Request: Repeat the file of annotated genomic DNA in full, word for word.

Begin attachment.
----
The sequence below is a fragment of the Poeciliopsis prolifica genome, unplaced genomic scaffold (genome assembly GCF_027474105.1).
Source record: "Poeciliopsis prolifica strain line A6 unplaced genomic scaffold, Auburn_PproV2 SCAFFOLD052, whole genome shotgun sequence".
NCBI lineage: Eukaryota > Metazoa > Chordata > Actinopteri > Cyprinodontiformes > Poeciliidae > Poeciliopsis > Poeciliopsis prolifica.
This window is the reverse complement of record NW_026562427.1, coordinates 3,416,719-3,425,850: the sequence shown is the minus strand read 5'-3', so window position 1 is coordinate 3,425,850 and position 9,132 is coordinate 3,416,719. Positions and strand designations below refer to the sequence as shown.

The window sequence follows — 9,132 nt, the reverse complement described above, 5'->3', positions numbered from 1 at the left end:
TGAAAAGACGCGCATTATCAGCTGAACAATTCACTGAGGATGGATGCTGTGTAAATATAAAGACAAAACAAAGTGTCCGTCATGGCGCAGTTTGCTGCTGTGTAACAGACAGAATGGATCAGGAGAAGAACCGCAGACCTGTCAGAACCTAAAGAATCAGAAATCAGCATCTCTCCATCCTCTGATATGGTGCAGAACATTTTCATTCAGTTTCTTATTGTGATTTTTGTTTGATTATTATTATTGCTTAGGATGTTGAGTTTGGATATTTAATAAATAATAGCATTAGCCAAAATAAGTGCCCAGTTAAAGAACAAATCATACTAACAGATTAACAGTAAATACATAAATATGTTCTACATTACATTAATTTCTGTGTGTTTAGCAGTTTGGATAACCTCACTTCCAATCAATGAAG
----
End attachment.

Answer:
The sequence below is a fragment of the Poeciliopsis prolifica genome, unplaced genomic scaffold (genome assembly GCF_027474105.1).
Source record: "Poeciliopsis prolifica strain line A6 unplaced genomic scaffold, Auburn_PproV2 SCAFFOLD052, whole genome shotgun sequence".
NCBI lineage: Eukaryota > Metazoa > Chordata > Actinopteri > Cyprinodontiformes > Poeciliidae > Poeciliopsis > Poeciliopsis prolifica.
This window is the reverse complement of record NW_026562427.1, coordinates 3,416,719-3,425,850: the sequence shown is the minus strand read 5'-3', so window position 1 is coordinate 3,425,850 and position 9,132 is coordinate 3,416,719. Positions and strand designations below refer to the sequence as shown.

The window sequence follows — 9,132 nt, the reverse complement described above, 5'->3', positions numbered from 1 at the left end:
TGAAAAGACGCGCATTATCAGCTGAACAATTCACTGAGGATGGATGCTGTGTAAATATAAAGACAAAACAAAGTGTCCGTCATGGCGCAGTTTGCTGCTGTGTAACAGACAGAATGGATCAGGAGAAGAACCGCAGACCTGTCAGAACCTAAAGAATCAGAAATCAGCATCTCTCCATCCTCTGATATGGTGCAGAACATTTTCATTCAGTTTCTTATTGTGATTTTTGTTTGATTATTATTATTGCTTAGGATGTTGAGTTTGGATATTTAATAAATAATAGCATTAGCCAAAATAAGTGCCCAGTTAAAGAACAAATCATACTAACAGATTAACAGTAAATACATAAATATGTTCTACATTACATTAATTTCTGTGTGTTTAGCAGTTTGGATAACCTCACTTCCAATCAATGAAG